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FDA: Cozy with drugmakers
About half the agency's budget for new drug reviews now comes from Big Pharma. Is that too much?
November 8, 2005: 3:16 PM EST
By Aaron Smith, CNN/Money staff writer

NEW YORK (CNN/Money) - The FDA now gets more than half the money it needs for testing new drugs from drugmakers themselves, raising questions about whether the agency can be trusted to protect consumers.

Under fire over drug safety and under pressure to speed new treatments to market, the Food and Drug Administration spent more than $400 million last year reviewing new product applications, with 53 percent of that coming from drug companies.

Since 1992, when the Prescription Drug User Fee Act was passed to help speed up the sluggish drug review process, drugmakers have paid fees to the FDA to help review new drug applications.

But pressure to speed up the review process could strain the FDA's resources and increase the chance of another Vioxx-style drug slipping through cracks in the review process, said Fran Hawthorne, author of "Inside the FDA."

Jeff Trewhitt, a spokesman for the Pharmaceutical Research and Manufacturers of America, the trade group representing big drugmakers, said the additional funds from the industry don't compromise safety. Instead, he said, the funds help FDA reviewers scanning potential new medicines.

Former FDA official Wayne Pines said the fees help "staff the FDA sufficiently to be able to review products in a timely manner" with data-based judgment that doesn't bow to outside pressure.

In the year ended Sept. 30, 2004, the latest numbers available, the FDA spent $437 million to process drug applications. In that year, fees from the drug makers surpassed tax-based contributions. Drugmakers provided $232 million, compared to the taxpayers' $205 million, according to figures from the FDA.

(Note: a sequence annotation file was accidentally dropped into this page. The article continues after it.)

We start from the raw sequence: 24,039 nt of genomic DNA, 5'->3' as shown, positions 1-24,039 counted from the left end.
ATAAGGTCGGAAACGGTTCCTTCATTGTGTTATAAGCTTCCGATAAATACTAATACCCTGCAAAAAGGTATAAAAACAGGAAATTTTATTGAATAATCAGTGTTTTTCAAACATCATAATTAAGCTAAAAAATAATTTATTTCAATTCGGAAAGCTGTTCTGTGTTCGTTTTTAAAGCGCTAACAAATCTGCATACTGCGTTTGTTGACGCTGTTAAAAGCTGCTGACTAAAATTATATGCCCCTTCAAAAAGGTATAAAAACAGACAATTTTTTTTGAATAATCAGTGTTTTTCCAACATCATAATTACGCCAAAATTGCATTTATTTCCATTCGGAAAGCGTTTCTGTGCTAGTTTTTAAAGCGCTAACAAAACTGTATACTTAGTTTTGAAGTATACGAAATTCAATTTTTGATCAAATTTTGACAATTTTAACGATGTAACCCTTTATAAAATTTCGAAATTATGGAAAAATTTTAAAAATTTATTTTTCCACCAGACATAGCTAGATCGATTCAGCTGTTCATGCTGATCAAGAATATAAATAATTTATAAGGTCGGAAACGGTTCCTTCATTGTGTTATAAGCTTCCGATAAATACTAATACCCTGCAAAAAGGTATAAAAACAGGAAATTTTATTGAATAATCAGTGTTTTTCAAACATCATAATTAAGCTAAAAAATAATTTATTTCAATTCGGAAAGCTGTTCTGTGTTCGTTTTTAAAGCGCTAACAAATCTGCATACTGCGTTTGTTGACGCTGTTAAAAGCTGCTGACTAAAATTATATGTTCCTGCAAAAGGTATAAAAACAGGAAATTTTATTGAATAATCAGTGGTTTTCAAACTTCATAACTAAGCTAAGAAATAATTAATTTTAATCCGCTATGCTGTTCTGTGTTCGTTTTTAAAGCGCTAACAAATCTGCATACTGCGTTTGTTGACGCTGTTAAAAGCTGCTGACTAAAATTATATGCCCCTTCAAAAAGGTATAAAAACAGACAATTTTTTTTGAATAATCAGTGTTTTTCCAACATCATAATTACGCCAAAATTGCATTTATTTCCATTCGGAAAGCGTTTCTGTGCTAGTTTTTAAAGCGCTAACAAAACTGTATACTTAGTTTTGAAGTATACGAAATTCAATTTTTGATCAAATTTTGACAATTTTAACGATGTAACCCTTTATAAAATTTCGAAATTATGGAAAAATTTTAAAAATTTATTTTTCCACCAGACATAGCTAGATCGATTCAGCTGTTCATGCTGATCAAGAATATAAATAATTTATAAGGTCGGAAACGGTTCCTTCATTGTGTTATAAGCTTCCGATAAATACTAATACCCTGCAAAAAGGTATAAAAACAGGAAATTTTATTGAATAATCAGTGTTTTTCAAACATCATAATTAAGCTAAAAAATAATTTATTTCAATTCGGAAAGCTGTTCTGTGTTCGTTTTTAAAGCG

So what's the big deal?

The balance has shifted since 2003, when taxpayers carried the bigger burden. That year, fees from drug companies brought in $200 million, less than half the total drug review budget, and tax-based appropriations came to $209 million. Since then, drug makers started carrying the biggest budgetary share for the agency that reviews their products.

The recent shift in balance, and whatever it might suggest about the Big Pharma's influence over the FDA, will be subject to scrutiny at the FDA's public forum in Bethesda, Md., later this month. The FDA is asking people what they really think about the law before it comes up for reauthorization in 2007.

The law doesn't seem to be in any real danger. The act has been re authorized by Congress several times since former President Bush passed it 13 years ago. Pines, who was a public affairs officials with the FDA for 10 years and who co-authored "Strategic Communication Before, During and After Your Drug's Approval," dismissed as "severely flawed" the idea that drug makers' fees wield influence over the FDA.

"I do not believe that PDUFA influences the final decisions in any way," said Pines. "Those decisions are made by health professionals on the basis of data and a judgment on the benefit-risk ratio of a particular product."

Hawthorne also doubted that Big Pharma influences regulators through fees.